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Niagara Falls, N.Y., Spends ARP Funds on Body Cams

The cost for the police body cameras and software to operate them came in at $765,991.49, an expenditure that officials say would have been impossible to make without the American Rescue Plan funding.

(TNS) — When Falls police officers were involved in a shooting on June 3, the first thing detectives investigating the incident looked for was the video recorded by the officer's body-worn cameras.

Just days before the shooting, the officers involved in the incident had been outfitted with new state-of-the-art Axon Body 3 body-worn cameras. The new body cams replaced obsolete cameras that had been in use since 2015.

The old cameras had been plagued by discoloration in the video, some were prone to randomly zooming-in on objects and the cams were notorious for falling off of officers during physical confrontations or bouncing to the point where viewing the video could induce motion sickness.

"You're going to get a much better view as an officer is at a scene," Mayor Robert Restaino said in announcing the purchase of the cameras using funding from the city's American Rescue Plan grant. "It's long overdue and much needed in our department."

Restaino's prediction proved true on the day of the shooting. The new body cams captured crisp, clear images of the confrontation between police and Reginald Barnes.

Officials have already suggested that the body cam video definitively shows that officers responded appropriately and in a manner consistent with their training.

"I think (the body cam video) speaks volumes. We have witnesses (to what happened). But (the body cam video) takes it to another level," Falls Police Superintendent John Faso said. "I'm very pleased (with the new cameras)."

Days after the incident, police released the body camera footage to news organizations. The mayor said the body cameras provided increased transparency and accountability for the officers.

The department purchased 90 of the Axon body cameras, allowing every officer in the department to have their own dedicated camera.

The cost for the cameras and software to operate them came in at $765,991.49. It's an expenditure that Restaino says would have been impossible to make without the American Rescue Plan funding.

To date, the city has spent more than $9 million of the $57 million allocated to the Falls as part of the American Rescue Plan, with $48.1 million still earmarked toward specific needs in the city. In an update on the city's ARP spending, the mayor looked to outline how the federal dollars were being used.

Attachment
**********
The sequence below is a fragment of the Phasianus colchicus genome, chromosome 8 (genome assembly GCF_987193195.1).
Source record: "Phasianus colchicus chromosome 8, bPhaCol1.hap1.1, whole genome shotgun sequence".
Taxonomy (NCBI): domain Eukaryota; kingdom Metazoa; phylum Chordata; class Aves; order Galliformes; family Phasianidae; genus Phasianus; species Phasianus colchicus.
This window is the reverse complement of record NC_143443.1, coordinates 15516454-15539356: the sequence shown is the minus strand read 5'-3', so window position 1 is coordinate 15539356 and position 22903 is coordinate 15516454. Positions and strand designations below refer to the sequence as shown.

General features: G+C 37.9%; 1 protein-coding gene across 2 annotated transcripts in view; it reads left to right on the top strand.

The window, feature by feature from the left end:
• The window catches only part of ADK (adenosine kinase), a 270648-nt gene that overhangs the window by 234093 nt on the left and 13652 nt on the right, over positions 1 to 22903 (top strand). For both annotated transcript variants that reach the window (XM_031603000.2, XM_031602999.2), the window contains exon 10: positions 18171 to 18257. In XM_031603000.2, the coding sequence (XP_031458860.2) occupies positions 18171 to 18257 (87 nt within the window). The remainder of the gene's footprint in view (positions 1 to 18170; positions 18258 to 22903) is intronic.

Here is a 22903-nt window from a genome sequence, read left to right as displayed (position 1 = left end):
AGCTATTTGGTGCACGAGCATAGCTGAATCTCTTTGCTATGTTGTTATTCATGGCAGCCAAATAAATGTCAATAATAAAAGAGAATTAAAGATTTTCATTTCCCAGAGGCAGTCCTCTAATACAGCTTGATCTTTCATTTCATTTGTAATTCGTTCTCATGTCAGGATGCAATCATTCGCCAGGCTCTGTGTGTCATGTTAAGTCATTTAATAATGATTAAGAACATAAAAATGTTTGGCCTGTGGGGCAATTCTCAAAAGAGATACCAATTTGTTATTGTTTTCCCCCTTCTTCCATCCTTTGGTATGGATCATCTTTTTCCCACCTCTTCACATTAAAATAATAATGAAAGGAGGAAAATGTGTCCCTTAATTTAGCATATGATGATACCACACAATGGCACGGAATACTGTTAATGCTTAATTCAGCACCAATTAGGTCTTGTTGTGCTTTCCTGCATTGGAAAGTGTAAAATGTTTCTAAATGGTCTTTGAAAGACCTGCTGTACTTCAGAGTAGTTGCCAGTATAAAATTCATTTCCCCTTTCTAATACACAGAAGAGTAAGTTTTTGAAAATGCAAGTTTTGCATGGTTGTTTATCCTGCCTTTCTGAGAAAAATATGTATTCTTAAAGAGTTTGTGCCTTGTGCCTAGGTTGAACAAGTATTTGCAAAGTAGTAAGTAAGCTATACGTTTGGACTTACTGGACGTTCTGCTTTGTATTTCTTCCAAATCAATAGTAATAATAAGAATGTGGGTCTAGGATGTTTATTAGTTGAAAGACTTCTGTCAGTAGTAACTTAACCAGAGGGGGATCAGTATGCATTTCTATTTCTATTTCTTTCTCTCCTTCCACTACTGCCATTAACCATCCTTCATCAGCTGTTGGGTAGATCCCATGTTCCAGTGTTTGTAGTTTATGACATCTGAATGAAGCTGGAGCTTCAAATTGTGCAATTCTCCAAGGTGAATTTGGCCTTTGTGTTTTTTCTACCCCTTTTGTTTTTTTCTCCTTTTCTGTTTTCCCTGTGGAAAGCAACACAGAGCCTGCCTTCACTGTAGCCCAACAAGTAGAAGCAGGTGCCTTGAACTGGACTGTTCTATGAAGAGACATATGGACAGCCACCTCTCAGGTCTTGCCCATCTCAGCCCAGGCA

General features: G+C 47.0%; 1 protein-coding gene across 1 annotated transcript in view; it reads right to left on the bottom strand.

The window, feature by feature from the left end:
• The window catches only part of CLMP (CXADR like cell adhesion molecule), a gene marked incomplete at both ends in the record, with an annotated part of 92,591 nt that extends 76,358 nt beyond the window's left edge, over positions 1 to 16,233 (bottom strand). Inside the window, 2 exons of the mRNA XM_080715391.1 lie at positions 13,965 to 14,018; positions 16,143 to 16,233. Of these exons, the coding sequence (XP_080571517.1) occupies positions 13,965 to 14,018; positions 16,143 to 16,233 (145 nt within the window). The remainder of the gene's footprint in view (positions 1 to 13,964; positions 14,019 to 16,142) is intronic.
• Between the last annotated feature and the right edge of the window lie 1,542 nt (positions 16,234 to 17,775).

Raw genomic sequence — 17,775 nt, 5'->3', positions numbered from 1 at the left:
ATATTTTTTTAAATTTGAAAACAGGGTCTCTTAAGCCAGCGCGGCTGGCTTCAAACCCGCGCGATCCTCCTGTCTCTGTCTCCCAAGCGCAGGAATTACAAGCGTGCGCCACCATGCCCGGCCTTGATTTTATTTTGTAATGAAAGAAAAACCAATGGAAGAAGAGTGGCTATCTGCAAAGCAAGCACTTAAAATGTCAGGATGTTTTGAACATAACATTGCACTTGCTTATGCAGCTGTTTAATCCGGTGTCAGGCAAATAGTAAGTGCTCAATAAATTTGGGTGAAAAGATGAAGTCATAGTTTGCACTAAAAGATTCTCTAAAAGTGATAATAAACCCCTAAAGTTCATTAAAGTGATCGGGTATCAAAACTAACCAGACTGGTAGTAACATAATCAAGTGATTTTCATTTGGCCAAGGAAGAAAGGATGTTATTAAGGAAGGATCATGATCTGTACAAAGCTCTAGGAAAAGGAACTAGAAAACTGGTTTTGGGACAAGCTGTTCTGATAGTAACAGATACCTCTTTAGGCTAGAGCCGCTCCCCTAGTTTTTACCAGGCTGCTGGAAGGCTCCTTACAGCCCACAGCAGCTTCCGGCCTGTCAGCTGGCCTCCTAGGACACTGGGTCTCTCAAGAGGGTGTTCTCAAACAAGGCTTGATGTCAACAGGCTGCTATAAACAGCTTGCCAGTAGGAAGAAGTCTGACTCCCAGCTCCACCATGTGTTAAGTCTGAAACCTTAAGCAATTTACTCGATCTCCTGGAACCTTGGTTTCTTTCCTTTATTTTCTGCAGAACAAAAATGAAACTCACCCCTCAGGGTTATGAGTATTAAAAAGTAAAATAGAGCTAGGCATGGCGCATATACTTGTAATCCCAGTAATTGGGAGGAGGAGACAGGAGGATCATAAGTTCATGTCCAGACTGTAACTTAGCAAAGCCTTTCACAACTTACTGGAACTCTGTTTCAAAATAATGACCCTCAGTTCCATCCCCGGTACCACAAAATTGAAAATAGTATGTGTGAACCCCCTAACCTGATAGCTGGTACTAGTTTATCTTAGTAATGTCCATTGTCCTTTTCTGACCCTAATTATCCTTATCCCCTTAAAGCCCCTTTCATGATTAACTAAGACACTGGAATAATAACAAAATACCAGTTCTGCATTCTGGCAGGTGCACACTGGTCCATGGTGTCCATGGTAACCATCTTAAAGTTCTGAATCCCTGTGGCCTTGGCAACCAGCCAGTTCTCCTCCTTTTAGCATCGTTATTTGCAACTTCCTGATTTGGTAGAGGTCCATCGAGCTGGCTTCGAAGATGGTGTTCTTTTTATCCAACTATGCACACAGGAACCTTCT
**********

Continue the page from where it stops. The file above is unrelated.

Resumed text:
Restaino said that city officials had worked to identify needs throughout the city where ARP funding would be the most beneficial. The city administration conducted five community meetings to establish funding priorities.

"This money belongs to everyone in the city of Niagara Falls," Restaino said. "It's to be used in ways that will be the most beneficial to our community as a whole."

The meetings led the city to identify six key areas in need of funding: community, public safety, city-owned buildings, business, minority and women owned business enterprises (MWBE), city operations and reimbursement for losses in the 2020 city budget.

A spending plan, proposed by the mayor was approved by the Falls City Council on Dec. 20. By January, the spending was underway.

In addition to the body cams, just over $1 million dollars will be used to replace in-vehicle and portable radios for every police officer. The NFPD is also spending a little over $1 million to replace vehicles in its dilapidated fleet.

Falls firefighters have begun to receive new air pack regulators, thermal imaging cameras and auto external defibrillators. Almost $185,000 in purchases that the mayor said would not have been made without the ARP funds.

Total expenditures for public safety top $3 million.

The city has begun spending almost $144,000 to make repairs to city-owned buildings. The largest expenditure is $99,431 for a reverse osmosis filtration systems for the Hyde Park Ice Pavilion.

An additional $44,000 will pay for what are described as needed window replacements and HVAC upgrades at the Bollier Avenue Fire Station.

The Rescue Plan funding will provide $3 million in grants, through the city's NFC Development Corporation, for MWBE grants. The roll-out of that program as well as a security camera initiative for businesses is ongoing.

Rescue plan money will provide over $78,000 in Covid-related reimbursements to the city budget and pay more than $74,000 to consultants tasked with upgrading the city's antiquated IT technology.

Community spending will top $2.7 million, with funds allocated to fix the Center Court pool, takeover and improve the City Market, undertake more demolitions of distressed properties and provide matching funds for a state Department of Transportation rebuild of Military Road from Niagara Falls Boulevard to Cayuga Drive.

"For the first time in decades, Niagara Falls is finally getting a much-needed financial boost," Restaino said. "This federal funding is a game-changer for our city and residents."

The mayor also expressed appreciation to Congressman Brian Higgins (D- Buffalo/Niagara Falls) for his work crafting the American Rescue Plan.

"The American Rescue Plan provided critical funding to not only help communities address the immediate needs associated with the COVID-19 pandemic, but also recover and reemerge stronger than before," Higgins said. "Thanks to this federal investment, Niagara Falls is addressing the needs of the community, improving public safety measures, building the local economy, and making the city a better place to live for its residents. We look forward to seeing how this funding continues to uplift the Niagara Falls community."

© 2022 the Niagara Gazette (Niagara Falls, N.Y.). Distributed by Tribune Content Agency, LLC.